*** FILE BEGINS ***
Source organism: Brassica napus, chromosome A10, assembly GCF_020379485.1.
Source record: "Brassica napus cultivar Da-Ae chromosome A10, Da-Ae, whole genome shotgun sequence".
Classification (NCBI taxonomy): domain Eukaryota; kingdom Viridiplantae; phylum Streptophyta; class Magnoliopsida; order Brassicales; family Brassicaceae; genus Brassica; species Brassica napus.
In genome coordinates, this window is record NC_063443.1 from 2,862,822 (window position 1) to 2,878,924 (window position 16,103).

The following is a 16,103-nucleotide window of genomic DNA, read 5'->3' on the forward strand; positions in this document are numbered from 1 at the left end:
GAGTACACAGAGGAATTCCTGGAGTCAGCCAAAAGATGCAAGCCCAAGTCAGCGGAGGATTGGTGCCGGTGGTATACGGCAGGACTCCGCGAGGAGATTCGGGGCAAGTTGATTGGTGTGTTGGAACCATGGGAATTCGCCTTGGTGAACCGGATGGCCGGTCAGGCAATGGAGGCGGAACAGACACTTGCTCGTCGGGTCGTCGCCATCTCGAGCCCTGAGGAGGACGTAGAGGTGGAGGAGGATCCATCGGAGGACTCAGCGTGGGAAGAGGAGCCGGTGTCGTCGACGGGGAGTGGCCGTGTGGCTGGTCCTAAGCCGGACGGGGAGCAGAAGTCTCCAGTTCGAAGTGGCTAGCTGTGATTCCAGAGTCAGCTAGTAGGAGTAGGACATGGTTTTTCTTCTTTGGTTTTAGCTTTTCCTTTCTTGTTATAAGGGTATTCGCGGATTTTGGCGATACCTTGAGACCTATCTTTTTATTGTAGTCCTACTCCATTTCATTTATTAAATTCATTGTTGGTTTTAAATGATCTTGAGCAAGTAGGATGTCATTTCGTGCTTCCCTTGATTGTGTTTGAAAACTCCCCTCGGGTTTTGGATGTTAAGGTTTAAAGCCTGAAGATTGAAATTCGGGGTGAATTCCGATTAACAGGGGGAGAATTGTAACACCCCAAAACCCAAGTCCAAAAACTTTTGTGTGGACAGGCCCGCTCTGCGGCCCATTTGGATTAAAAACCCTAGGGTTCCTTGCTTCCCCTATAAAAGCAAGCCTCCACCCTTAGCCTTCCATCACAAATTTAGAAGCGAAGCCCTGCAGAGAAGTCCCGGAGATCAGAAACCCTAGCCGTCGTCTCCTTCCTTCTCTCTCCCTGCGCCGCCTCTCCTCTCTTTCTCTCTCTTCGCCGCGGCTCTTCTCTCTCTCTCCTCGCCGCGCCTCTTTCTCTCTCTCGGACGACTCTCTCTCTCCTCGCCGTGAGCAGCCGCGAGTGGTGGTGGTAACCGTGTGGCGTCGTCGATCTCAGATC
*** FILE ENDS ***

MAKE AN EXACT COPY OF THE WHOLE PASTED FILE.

Source organism: Brassica napus, chromosome A10, assembly GCF_020379485.1.
Source record: "Brassica napus cultivar Da-Ae chromosome A10, Da-Ae, whole genome shotgun sequence".
Classification (NCBI taxonomy): domain Eukaryota; kingdom Viridiplantae; phylum Streptophyta; class Magnoliopsida; order Brassicales; family Brassicaceae; genus Brassica; species Brassica napus.
In genome coordinates, this window is record NC_063443.1 from 2,862,822 (window position 1) to 2,878,924 (window position 16,103).

The following is a 16,103-nucleotide window of genomic DNA, read 5'->3' on the forward strand; positions in this document are numbered from 1 at the left end:
GAGTACACAGAGGAATTCCTGGAGTCAGCCAAAAGATGCAAGCCCAAGTCAGCGGAGGATTGGTGCCGGTGGTATACGGCAGGACTCCGCGAGGAGATTCGGGGCAAGTTGATTGGTGTGTTGGAACCATGGGAATTCGCCTTGGTGAACCGGATGGCCGGTCAGGCAATGGAGGCGGAACAGACACTTGCTCGTCGGGTCGTCGCCATCTCGAGCCCTGAGGAGGACGTAGAGGTGGAGGAGGATCCATCGGAGGACTCAGCGTGGGAAGAGGAGCCGGTGTCGTCGACGGGGAGTGGCCGTGTGGCTGGTCCTAAGCCGGACGGGGAGCAGAAGTCTCCAGTTCGAAGTGGCTAGCTGTGATTCCAGAGTCAGCTAGTAGGAGTAGGACATGGTTTTTCTTCTTTGGTTTTAGCTTTTCCTTTCTTGTTATAAGGGTATTCGCGGATTTTGGCGATACCTTGAGACCTATCTTTTTATTGTAGTCCTACTCCATTTCATTTATTAAATTCATTGTTGGTTTTAAATGATCTTGAGCAAGTAGGATGTCATTTCGTGCTTCCCTTGATTGTGTTTGAAAACTCCCCTCGGGTTTTGGATGTTAAGGTTTAAAGCCTGAAGATTGAAATTCGGGGTGAATTCCGATTAACAGGGGGAGAATTGTAACACCCCAAAACCCAAGTCCAAAAACTTTTGTGTGGACAGGCCCGCTCTGCGGCCCATTTGGATTAAAAACCCTAGGGTTCCTTGCTTCCCCTATAAAAGCAAGCCTCCACCCTTAGCCTTCCATCACAAATTTAGAAGCGAAGCCCTGCAGAGAAGTCCCGGAGATCAGAAACCCTAGCCGTCGTCTCCTTCCTTCTCTCTCCCTGCGCCGCCTCTCCTCTCTTTCTCTCTCTTCGCCGCGGCTCTTCTCTCTCTCTCCTCGCCGCGCCTCTTTCTCTCTCTCGGACGACTCTCTCTCTCCTCGCCGTGAGCAGCCGCGAGTGGTGGTGGTAACCGTGTGGCGTCGTCGATCTCAGATC